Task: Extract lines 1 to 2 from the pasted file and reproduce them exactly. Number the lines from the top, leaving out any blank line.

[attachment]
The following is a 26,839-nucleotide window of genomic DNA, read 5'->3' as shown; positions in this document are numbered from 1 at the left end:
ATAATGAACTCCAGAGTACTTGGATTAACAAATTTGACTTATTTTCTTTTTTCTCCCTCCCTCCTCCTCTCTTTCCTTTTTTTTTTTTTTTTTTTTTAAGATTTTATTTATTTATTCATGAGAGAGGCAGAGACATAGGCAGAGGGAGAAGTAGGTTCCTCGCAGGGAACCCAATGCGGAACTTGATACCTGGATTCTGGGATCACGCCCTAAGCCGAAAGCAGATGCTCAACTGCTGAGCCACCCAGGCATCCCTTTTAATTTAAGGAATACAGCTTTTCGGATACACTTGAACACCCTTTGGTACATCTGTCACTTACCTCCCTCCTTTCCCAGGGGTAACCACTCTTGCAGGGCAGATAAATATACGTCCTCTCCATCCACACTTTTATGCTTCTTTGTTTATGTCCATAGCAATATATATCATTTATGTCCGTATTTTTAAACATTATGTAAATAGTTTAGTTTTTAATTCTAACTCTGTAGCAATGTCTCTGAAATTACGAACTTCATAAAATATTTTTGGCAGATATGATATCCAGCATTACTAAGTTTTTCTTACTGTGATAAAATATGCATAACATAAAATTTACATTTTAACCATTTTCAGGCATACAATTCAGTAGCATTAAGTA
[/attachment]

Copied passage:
The following is a 26,839-nucleotide window of genomic DNA, read 5'->3' as shown; positions in this document are numbered from 1 at the left end:
ATAATGAACTCCAGAGTACTTGGATTAACAAATTTGACTTATTTTCTTTTTTCTCCCTCCCTCCTCCTCTCTTTCCTTTTTTTTTTTTTTTTTTTTTAAGATTTTATTTATTTATTCATGAGAGAGGCAGAGACATAGGCAGAGGGAGAAGTAGGTTCCTCGCAGGGAACCCAATGCGGAACTTGATACCTGGATTCTGGGATCACGCCCTAAGCCGAAAGCAGATGCTCAACTGCTGAGCCACCCAGGCATCCCTTTTAATTTAAGGAATACAGCTTTTCGGATACACTTGAACACCCTTTGGTACATCTGTCACTTACCTCCCTCCTTTCCCAGGGGTAACCACTCTTGCAGGGCAGATAAATATACGTCCTCTCCATCCACACTTTTATGCTTCTTTGTTTATGTCCATAGCAATATATATCATTTATGTCCGTATTTTTAAACATTATGTAAATAGTTTAGTTTTTAATTCTAACTCTGTAGCAATGTCTCTGAAATTACGAACTTCATAAAATATTTTTGGCAGATATGATATCCAGCATTACTAAGTTTTTCTTACTGTGATAAAATATGCATAACATAAAATTTACATTTTAACCATTTTCAGGCATACAATTCAGTAGCATTAAGTA